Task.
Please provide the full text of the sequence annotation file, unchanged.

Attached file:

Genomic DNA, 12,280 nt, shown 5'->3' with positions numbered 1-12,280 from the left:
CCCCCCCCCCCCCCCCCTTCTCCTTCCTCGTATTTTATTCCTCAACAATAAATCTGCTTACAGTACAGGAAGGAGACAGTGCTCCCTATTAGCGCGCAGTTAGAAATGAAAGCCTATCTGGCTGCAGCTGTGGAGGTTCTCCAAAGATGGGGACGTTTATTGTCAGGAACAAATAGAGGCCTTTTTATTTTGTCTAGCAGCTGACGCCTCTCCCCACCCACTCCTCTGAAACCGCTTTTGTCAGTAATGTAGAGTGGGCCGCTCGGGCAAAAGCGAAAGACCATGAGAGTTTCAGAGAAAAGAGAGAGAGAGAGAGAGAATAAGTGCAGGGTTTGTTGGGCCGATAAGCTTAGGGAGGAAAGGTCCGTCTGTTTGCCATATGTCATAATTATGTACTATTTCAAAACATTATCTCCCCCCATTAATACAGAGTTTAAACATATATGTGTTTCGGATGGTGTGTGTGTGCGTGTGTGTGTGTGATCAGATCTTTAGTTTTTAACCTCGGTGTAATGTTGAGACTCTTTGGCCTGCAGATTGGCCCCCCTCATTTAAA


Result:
Genomic DNA, 12,280 nt, shown 5'->3' with positions numbered 1-12,280 from the left:
CCCCCCCCCCCCCCCCCTTCTCCTTCCTCGTATTTTATTCCTCAACAATAAATCTGCTTACAGTACAGGAAGGAGACAGTGCTCCCTATTAGCGCGCAGTTAGAAATGAAAGCCTATCTGGCTGCAGCTGTGGAGGTTCTCCAAAGATGGGGACGTTTATTGTCAGGAACAAATAGAGGCCTTTTTATTTTGTCTAGCAGCTGACGCCTCTCCCCACCCACTCCTCTGAAACCGCTTTTGTCAGTAATGTAGAGTGGGCCGCTCGGGCAAAAGCGAAAGACCATGAGAGTTTCAGAGAAAAGAGAGAGAGAGAGAGAGAATAAGTGCAGGGTTTGTTGGGCCGATAAGCTTAGGGAGGAAAGGTCCGTCTGTTTGCCATATGTCATAATTATGTACTATTTCAAAACATTATCTCCCCCCATTAATACAGAGTTTAAACATATATGTGTTTCGGATGGTGTGTGTGTGCGTGTGTGTGTGTGATCAGATCTTTAGTTTTTAACCTCGGTGTAATGTTGAGACTCTTTGGCCTGCAGATTGGCCCCCCTCATTTAAA